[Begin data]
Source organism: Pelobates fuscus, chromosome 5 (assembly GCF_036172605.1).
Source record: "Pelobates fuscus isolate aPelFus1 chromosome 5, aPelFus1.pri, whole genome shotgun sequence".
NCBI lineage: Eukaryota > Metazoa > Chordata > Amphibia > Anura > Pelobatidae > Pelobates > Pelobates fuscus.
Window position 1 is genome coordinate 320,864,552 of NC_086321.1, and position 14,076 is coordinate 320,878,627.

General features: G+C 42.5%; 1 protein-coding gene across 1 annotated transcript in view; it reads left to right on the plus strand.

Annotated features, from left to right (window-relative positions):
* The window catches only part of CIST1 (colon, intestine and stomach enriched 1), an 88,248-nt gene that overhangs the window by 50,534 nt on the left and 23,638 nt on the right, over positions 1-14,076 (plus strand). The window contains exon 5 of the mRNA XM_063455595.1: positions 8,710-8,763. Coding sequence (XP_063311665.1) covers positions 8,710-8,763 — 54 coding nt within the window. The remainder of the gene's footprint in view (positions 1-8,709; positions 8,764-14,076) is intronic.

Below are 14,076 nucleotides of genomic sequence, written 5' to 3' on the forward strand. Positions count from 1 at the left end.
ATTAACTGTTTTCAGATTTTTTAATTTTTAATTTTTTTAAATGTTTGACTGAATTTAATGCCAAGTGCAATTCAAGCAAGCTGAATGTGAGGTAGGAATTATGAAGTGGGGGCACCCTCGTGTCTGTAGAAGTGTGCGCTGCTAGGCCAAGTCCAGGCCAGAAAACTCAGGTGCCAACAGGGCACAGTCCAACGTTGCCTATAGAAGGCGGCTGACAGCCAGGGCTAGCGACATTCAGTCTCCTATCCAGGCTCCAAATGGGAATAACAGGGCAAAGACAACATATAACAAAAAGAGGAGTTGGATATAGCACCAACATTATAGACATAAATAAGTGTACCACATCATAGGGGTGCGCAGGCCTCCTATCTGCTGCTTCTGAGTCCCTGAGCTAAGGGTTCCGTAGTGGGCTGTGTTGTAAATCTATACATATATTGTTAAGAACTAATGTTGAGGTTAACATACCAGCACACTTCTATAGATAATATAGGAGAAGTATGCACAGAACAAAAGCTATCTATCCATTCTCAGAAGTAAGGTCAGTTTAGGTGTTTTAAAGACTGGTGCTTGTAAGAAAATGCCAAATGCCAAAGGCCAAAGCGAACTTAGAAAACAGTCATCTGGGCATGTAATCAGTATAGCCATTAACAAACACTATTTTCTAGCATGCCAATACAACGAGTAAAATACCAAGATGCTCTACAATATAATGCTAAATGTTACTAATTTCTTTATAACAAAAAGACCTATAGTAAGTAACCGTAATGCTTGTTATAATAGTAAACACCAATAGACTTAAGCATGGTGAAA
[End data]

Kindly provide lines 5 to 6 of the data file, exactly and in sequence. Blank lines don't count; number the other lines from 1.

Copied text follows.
General features: G+C 42.5%; 1 protein-coding gene across 1 annotated transcript in view; it reads left to right on the plus strand.

Annotated features, from left to right (window-relative positions):